Riskline cautions that violent crimes do occasionally occur, adding that there have been some reports of armed robberies and assaults at major tourist attractions such as the Champs-Elysees, the Louvre and Palais Royal, Les Halles, the Latin Quarter and Gare du Nord, as well as on RER train lines linking the city centre to the suburbs late at night. 

It says that the 19th arrondissement suffers from higher rates of crime fuelled by gang activity. Other suburbs with instances of armed robberies and assaults are Saint-Denis, the site of the main stadium, Aubervilliers, Saint-Ouen, Pigalle, Barbès-Rochechouart, Stalingrad, Montmartre, Rue Saint-Denis and the Bois de Boulogne and Bois de Vincennes. It asks visitors to avoid travelling alone in these areas after dark and remain vigilant.

It adds that visitors should not engage in encounters with operators including street hawkers, asking for money or personal information that cannot be confirmed as official or licenced. When exchanging currency or drawing cash at ATMs, tourists should opt for banks with indoor space and should also regularly check bank statements, and promptly seek police or consular assistance when targetted by fraudsters.

It says that although the Games are said to be free of hooliganism, confrontations between fans of rival national teams cannot be ruled out, especially in relation to global political developments. While a heavy police presence may help deter and intervene promptly in violent situations, clashes could erupt in public with little to no warning, resulting in potential incidental harm to bystanders.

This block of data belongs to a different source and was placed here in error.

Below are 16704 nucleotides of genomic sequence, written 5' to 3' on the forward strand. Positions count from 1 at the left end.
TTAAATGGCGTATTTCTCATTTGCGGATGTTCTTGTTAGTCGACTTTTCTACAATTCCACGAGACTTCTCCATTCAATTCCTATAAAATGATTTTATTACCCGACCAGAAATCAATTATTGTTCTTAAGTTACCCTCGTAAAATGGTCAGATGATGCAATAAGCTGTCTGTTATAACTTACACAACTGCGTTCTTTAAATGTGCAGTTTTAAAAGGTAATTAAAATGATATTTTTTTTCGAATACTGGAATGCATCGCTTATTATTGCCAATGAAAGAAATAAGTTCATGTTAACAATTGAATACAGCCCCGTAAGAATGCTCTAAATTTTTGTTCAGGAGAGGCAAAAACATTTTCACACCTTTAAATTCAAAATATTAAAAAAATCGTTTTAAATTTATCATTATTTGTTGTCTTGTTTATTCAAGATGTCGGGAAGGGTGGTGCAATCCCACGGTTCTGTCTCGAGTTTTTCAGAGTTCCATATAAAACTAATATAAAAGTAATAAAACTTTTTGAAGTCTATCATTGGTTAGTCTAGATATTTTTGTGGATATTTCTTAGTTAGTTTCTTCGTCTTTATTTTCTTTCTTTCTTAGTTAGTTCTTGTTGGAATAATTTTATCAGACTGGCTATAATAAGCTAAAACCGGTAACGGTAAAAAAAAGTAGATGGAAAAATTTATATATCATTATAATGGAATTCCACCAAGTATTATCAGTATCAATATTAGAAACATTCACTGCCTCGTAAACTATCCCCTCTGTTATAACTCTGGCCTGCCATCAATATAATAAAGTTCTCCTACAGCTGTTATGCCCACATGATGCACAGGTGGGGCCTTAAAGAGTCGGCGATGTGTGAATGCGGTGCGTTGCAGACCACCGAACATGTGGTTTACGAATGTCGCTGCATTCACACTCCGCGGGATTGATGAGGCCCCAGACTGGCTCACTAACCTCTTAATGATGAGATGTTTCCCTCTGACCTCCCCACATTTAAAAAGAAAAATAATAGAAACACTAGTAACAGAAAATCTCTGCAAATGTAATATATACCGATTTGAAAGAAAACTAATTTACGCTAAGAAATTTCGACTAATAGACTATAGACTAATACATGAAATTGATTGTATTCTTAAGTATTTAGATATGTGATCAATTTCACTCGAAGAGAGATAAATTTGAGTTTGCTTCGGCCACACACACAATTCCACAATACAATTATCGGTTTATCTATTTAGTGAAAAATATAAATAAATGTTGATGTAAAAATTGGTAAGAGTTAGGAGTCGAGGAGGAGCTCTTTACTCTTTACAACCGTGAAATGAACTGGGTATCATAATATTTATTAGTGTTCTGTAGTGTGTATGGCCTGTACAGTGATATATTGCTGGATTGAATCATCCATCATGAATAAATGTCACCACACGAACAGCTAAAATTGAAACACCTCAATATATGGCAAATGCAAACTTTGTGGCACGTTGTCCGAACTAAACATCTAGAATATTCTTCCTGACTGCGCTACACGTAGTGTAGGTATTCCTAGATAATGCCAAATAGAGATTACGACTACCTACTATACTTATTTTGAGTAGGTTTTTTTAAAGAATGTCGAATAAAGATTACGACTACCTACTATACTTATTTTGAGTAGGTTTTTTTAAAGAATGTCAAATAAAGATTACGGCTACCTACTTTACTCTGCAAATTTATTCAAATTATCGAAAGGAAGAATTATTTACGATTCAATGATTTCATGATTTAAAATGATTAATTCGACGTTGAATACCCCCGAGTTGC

It says that teh French authorities plan to ban liquor at venues hosting the competitions as part of measures to prevent alcohol-fuelled crimes like hooliganism. Security perimeters around competition venues will also be established during the Games to ensure the safety of spectators, athletes and residents.

Low threat perception of terrorism

Police training for Paris Olympics

Police training for Paris Olympics

On threats of terrorism during the Games, Riskline says that while no overt threats have been made against the Paris 2024 Olympics as of this writing, the high-profile event will be attended by several million spectators and represents a prime target for Islamic State (IS) and al-Qaeda affiliated militant groups, as well as ‘lone wolf’ radicalised individuals inspired by them.